As for R-devel, there have always been at least two ways to use it: build it locally (which we may cover in another R4 installment), or using Docker. Here will focus on the latter by relying on the Rocker project by Carl and myself.

Use the Rocker drd Image

We assume you can run Docker on your system. How to add it on Windows, macOS or Linux is beyond our scope here today, but also covered extensively elsewhere. So we assume you can execute docker and e.g. bring in the 'daily r-devel' image drd from our Rocker project via

~$ docker pull rocker/drd

With that, we can use R-devel to create the registration file very easily in a single call (which is a long command-line we have broken up with one line-break for the display below).

The following is real-life example when I needed to add registration to the RcppTOML package for this week's update:

~/git/rcpptoml(master)$ docker run --rm -ti -v $(pwd):/mnt rocker/drd \  ## line break
             RD --slave -e 'tools::package_native_routine_registration_skeleton("/mnt")'
#include <R.h>
#include <Rinternals.h>
#include <stdlib.h> // for NULL
#include <R_ext/Rdynload.h>

/* FIXME: 
   Check these declarations against the C/Fortran source code.
*/

/* .Call calls */
extern SEXP RcppTOML_tomlparseImpl(SEXP, SEXP, SEXP);

static const R_CallMethodDef CallEntries[] = {
    {"RcppTOML_tomlparseImpl", (DL_FUNC) &RcppTOML_tomlparseImpl, 3},
    {NULL, NULL, 0}
};

void R_init_RcppTOML(DllInfo *dll)
{
    R_registerRoutines(dll, NULL, CallEntries, NULL, NULL);
    R_useDynamicSymbols(dll, FALSE);
}
edd@max:~/git/rcpptoml(master)$ 

Decompose the Command

We can understand the docker command invocation above through its components:

  • docker run is the basic call to a container
  • --rm -ti does subsequent cleanup (--rm) and gives a terminal (-t) that is interactive (-i)
  • -v $(pwd):/mnt uses the -v a:b options to make local directory a available as b in the container; here $(pwd) calls print working directory to get the local directory which is now mapped to /mnt in the container
  • rocker/drd invokes the 'drd' container of the Rocker project
  • RD is a shorthand to the R-devel binary inside the container, and the main reason we use this container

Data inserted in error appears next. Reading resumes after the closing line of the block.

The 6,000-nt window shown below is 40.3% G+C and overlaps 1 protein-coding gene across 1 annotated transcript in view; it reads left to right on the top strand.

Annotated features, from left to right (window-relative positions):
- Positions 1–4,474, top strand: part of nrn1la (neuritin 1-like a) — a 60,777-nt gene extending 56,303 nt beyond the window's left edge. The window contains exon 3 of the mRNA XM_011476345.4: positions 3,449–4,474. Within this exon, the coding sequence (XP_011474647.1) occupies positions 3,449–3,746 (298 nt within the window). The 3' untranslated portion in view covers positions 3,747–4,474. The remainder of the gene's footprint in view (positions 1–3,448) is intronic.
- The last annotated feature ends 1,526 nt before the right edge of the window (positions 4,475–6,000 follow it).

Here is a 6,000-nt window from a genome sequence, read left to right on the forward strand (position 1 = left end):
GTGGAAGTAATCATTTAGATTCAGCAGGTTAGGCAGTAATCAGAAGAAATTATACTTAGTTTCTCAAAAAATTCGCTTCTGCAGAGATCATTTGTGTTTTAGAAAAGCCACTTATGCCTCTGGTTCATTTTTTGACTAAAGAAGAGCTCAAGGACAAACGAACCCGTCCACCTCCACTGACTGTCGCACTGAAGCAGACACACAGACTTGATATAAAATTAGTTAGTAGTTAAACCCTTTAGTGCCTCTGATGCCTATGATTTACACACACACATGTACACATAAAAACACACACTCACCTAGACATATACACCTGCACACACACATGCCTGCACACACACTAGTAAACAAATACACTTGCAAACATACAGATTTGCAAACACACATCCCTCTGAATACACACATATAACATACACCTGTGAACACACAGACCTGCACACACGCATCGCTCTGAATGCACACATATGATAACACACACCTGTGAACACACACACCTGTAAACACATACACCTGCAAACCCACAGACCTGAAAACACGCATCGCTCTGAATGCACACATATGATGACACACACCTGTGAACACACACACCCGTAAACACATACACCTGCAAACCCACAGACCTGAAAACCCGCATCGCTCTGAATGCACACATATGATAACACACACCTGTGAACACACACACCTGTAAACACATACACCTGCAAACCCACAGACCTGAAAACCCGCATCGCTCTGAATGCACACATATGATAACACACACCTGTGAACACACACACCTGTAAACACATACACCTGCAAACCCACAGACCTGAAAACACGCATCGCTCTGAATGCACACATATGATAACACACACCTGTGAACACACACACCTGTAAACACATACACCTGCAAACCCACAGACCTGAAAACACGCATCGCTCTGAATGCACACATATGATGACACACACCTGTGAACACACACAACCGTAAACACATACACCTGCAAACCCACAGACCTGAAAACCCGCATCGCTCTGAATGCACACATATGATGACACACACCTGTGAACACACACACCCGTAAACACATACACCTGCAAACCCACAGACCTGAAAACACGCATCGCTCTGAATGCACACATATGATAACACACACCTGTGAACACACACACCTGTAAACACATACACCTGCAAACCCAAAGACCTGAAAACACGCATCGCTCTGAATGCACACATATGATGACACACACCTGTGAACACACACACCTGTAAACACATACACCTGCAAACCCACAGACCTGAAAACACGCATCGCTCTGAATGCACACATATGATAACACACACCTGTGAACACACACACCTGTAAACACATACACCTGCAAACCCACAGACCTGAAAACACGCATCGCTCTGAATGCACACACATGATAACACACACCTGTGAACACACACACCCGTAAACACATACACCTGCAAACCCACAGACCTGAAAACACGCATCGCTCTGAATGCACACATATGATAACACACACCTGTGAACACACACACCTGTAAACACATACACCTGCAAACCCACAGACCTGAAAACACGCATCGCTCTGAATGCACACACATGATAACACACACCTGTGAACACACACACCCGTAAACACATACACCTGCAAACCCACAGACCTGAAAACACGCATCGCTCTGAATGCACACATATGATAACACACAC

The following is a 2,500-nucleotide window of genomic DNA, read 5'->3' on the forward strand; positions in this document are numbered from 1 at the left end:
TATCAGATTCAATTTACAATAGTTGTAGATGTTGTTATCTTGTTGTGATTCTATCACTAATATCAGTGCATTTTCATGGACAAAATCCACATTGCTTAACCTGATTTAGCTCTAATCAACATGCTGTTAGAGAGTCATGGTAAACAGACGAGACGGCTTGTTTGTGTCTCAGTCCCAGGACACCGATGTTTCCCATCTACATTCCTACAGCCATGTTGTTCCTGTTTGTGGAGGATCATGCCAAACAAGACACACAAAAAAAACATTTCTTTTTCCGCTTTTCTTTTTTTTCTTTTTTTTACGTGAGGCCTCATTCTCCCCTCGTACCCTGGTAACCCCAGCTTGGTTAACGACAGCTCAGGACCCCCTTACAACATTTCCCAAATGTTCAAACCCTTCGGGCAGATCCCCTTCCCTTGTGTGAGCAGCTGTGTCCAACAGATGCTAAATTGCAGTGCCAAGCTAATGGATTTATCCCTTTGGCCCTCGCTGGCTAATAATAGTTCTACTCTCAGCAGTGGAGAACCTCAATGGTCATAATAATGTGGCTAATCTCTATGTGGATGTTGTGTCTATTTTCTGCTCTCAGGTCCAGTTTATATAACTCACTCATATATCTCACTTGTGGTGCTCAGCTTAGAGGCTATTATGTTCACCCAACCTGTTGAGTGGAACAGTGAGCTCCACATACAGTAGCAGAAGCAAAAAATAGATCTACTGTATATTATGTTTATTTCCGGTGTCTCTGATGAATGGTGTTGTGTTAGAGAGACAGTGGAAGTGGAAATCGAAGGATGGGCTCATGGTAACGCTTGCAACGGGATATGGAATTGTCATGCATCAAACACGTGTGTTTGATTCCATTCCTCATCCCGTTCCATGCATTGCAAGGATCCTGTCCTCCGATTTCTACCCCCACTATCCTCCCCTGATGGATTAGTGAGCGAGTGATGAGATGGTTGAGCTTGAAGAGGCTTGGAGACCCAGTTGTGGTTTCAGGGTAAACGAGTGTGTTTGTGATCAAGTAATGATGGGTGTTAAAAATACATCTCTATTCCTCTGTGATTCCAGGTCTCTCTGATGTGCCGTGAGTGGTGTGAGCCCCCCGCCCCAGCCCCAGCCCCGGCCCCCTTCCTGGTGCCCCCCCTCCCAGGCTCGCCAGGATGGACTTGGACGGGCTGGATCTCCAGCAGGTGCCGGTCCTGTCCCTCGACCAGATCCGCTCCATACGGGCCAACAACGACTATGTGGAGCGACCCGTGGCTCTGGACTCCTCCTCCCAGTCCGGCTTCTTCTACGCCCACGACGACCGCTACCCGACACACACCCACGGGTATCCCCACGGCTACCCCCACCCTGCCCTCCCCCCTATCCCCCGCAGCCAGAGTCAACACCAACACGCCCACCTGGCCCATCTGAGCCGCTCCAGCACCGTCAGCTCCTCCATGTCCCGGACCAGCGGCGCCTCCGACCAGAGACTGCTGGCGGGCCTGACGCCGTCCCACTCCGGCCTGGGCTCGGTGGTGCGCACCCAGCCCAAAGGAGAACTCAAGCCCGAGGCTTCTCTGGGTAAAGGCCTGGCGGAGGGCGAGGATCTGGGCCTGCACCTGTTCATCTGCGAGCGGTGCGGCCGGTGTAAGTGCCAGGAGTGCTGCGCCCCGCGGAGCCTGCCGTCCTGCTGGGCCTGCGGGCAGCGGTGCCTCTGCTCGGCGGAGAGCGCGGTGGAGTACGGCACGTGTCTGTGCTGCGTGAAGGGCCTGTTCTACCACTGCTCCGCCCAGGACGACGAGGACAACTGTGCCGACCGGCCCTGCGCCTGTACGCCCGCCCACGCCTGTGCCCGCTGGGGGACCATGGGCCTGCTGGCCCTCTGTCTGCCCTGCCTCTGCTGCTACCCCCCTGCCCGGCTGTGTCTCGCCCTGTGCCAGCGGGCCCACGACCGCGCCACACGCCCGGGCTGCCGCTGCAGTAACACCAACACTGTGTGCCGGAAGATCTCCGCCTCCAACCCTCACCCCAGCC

• -e 'tools::package_native_routine_registration_skeleton("/mnt") calls the helper function of R (currently in R-devel only, so we use RD) to compute a possible init.c file based on the current directory -- which is /mnt inside the container

That it. We get a call to the R function executed inside the Docker container, examining the package in the working directory and creating a registration file for it which is display to the console.

Copy the Output to src/init.c

We simply copy the output to a file src/init.c; I often fold one opening brace one line up.

Update NAMESPACE

We also change one line in NAMESPACE from (for this package) useDynLib("RcppTOML") to useDynLib("RcppTOML", .registration=TRUE). Adjust accordingly for other package names.

That's it!

And with that we a have a package which no longer provokes the NOTE as seen by the checks page. Calls to native routines are now safer (less of a chance for name clashing), get called quicker as we skip the symbol search (see the WRE discussion) and best of all this applies to all native routines whether written by hand or written via a generator such as Rcpp Attributes.

So give this a try to get your package up-to-date.

This post by Dirk Eddelbuettel originated on his Thinking inside the box blog. Please report excessive re-aggregation in third-party for-profit settings.

/code/r4 | permanent link

Mon, 27 Mar 2017

#0: Introducing R^4

So I had been toying with the idea of getting back to the blog and more regularly writing / posting little tips and tricks. I even started taking some notes but because perfect is always the enemy of the good it never quite materialized.

But the relatively broad discussion spawned by last week's short rant on Suggests != Depends made a few things clear. There appears to be an audience. It doesn't have to be long. And it doesn't have to be too polished.

So with that, let's get the blogging back from micro-blogging.

This note forms post zero of what will a new segment I call R4 which is shorthand for relatively random R rambling.

Stay tuned.

This post by Dirk Eddelbuettel originated on his Thinking inside the box blog. Please report excessive re-aggregation in third-party for-profit settings.

/code/r4 | permanent link